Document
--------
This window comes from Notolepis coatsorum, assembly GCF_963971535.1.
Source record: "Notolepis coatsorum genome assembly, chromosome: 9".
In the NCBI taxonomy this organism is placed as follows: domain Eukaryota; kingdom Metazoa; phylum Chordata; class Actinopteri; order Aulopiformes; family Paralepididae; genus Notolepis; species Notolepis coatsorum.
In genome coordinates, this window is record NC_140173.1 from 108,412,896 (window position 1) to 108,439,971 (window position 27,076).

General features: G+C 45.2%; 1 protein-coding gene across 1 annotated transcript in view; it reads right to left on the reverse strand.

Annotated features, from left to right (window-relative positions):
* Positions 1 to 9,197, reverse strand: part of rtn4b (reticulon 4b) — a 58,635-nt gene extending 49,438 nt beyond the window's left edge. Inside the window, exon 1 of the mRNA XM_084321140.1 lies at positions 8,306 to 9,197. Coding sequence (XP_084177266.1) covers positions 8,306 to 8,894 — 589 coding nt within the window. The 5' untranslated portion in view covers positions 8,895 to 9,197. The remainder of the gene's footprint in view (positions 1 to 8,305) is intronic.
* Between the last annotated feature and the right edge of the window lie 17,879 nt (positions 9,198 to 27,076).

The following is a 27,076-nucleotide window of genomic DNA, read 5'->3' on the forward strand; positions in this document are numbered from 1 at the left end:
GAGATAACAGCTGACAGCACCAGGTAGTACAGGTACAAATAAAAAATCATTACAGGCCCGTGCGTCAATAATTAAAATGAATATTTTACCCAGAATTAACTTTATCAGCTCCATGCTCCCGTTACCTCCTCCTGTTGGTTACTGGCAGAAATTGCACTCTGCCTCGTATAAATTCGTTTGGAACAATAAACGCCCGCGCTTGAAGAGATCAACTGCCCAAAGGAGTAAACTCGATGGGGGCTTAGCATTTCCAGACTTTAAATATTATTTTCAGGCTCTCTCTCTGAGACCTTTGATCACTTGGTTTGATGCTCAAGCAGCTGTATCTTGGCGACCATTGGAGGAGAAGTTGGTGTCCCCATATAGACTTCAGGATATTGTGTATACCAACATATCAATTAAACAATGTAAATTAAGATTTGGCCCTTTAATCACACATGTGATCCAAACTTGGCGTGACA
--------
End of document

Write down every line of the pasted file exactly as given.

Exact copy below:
This window comes from Notolepis coatsorum, assembly GCF_963971535.1.
Source record: "Notolepis coatsorum genome assembly, chromosome: 9".
In the NCBI taxonomy this organism is placed as follows: domain Eukaryota; kingdom Metazoa; phylum Chordata; class Actinopteri; order Aulopiformes; family Paralepididae; genus Notolepis; species Notolepis coatsorum.
In genome coordinates, this window is record NC_140173.1 from 108,412,896 (window position 1) to 108,439,971 (window position 27,076).

General features: G+C 45.2%; 1 protein-coding gene across 1 annotated transcript in view; it reads right to left on the reverse strand.

Annotated features, from left to right (window-relative positions):
* Positions 1 to 9,197, reverse strand: part of rtn4b (reticulon 4b) — a 58,635-nt gene extending 49,438 nt beyond the window's left edge. Inside the window, exon 1 of the mRNA XM_084321140.1 lies at positions 8,306 to 9,197. Coding sequence (XP_084177266.1) covers positions 8,306 to 8,894 — 589 coding nt within the window. The 5' untranslated portion in view covers positions 8,895 to 9,197. The remainder of the gene's footprint in view (positions 1 to 8,305) is intronic.
* Between the last annotated feature and the right edge of the window lie 17,879 nt (positions 9,198 to 27,076).

The following is a 27,076-nucleotide window of genomic DNA, read 5'->3' on the forward strand; positions in this document are numbered from 1 at the left end:
GAGATAACAGCTGACAGCACCAGGTAGTACAGGTACAAATAAAAAATCATTACAGGCCCGTGCGTCAATAATTAAAATGAATATTTTACCCAGAATTAACTTTATCAGCTCCATGCTCCCGTTACCTCCTCCTGTTGGTTACTGGCAGAAATTGCACTCTGCCTCGTATAAATTCGTTTGGAACAATAAACGCCCGCGCTTGAAGAGATCAACTGCCCAAAGGAGTAAACTCGATGGGGGCTTAGCATTTCCAGACTTTAAATATTATTTTCAGGCTCTCTCTCTGAGACCTTTGATCACTTGGTTTGATGCTCAAGCAGCTGTATCTTGGCGACCATTGGAGGAGAAGTTGGTGTCCCCATATAGACTTCAGGATATTGTGTATACCAACATATCAATTAAACAATGTAAATTAAGATTTGGCCCTTTAATCACACATGTGATCCAAACTTGGCGTGACA